a. Buckle (Torus) Fractures- most commonly occur at transition between metaphyseal woven bone and the lamellar bone of the diaphyseal cortex 3. Greenstick Fractures - immature bone is more flexible and has a thicker periosteum than mature adult bone Reduction: unlock the impacted fragments on the tension side by initially exaggerating the deformity and then applying traction and a reducing force stable after reduction but have an increased likelihood of refracture

immobilize these fractures for a full 6 weeks 4. Remodeling/Overgrowth -fractures heal more rapidly than those in adults, but once healed, they remodel residual deformity Factors affecting remodellong potential: i. amount of growth remaining (the patient's skeletal age)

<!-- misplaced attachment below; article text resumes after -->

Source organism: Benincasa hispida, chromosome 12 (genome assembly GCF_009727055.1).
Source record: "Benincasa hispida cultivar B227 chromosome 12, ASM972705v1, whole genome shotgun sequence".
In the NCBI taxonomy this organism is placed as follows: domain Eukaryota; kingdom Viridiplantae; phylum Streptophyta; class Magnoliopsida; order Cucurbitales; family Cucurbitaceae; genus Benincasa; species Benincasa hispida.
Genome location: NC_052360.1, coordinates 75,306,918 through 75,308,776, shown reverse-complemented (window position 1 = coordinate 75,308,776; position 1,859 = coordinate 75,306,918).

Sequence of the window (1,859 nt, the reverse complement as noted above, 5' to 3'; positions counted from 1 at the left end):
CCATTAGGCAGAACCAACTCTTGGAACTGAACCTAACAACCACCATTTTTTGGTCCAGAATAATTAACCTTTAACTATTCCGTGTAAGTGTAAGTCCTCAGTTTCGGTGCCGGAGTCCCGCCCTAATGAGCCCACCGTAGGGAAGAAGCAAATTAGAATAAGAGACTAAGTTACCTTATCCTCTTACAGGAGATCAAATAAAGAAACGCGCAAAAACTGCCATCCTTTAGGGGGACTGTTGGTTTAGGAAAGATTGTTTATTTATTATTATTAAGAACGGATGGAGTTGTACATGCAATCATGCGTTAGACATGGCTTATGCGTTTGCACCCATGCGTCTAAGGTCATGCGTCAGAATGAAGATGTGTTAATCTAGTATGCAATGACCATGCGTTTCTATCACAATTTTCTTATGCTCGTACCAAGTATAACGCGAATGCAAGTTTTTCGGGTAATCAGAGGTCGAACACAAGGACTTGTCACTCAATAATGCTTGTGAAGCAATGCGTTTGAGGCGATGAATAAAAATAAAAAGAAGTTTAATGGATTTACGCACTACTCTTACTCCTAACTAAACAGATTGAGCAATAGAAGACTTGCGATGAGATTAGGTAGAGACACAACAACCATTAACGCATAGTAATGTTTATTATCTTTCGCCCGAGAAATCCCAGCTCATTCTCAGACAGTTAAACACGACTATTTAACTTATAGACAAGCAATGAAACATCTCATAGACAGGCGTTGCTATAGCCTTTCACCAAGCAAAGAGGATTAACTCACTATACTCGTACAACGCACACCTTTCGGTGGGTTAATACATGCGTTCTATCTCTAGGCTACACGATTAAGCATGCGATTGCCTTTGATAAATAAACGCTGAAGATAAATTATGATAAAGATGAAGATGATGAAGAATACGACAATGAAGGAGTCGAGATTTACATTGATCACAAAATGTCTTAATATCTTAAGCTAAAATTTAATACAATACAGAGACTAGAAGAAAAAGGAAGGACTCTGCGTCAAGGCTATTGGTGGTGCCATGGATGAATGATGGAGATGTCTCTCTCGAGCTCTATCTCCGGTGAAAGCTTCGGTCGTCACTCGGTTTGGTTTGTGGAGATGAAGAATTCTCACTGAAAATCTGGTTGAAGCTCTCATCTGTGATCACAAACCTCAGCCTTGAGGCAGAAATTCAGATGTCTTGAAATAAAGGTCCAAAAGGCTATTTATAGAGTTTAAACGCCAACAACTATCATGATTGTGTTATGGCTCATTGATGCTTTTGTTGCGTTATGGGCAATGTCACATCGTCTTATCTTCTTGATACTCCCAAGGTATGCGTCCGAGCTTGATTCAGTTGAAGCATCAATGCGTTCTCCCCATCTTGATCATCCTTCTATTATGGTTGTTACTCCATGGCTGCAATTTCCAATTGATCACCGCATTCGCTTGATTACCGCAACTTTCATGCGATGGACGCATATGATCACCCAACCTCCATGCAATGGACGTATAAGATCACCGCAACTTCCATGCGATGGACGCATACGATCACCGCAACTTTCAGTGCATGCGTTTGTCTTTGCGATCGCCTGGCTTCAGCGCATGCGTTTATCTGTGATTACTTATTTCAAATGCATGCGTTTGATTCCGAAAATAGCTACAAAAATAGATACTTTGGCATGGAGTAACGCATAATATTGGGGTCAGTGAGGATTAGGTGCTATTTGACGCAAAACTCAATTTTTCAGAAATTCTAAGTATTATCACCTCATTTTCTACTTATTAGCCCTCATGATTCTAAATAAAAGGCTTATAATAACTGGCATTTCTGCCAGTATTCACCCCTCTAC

ii. the plane of the deformity in relation to adjacent joints iii. the deformity's proximity to the physis and iv. the growth potential of the particular physis 5. Potential for accelerated growth of an injured limb -most frequently seen in diaphyseal femoral fractures.(spontaneously

correctting shortening of up to 2 cm) Theories ascribe this to hyperemia 6. Physeal Injuries 15% to 30% of all fractures in children peak in adolescents growth deformity is rare, occurring in only 1% to 10% of all physeal injuries. Physeal anatomy

Most injuries occur just above area of provisional calcification within the hypertrophic zone. Germinal layer frequently remains intact and attached to the epiphysis CLASSIFICATION OF PHYSEAL INJURIES

Goal in treating physeal fractures i. to achieve and maintain an acceptable reduction without subjecting the germinal layer of the physis to any further damage. ii. determining the limits of an acceptable reduction

iii. Because of the intra-articular component, displaced type III and IV injuries must be reduced regardless of the time that has elapsed since the injury iv. reduction can be maintained with a cast, pins, internal fixation, or some combination of these three COMPLICATIONS OF PHYSEAL INJURIES 1. malunion,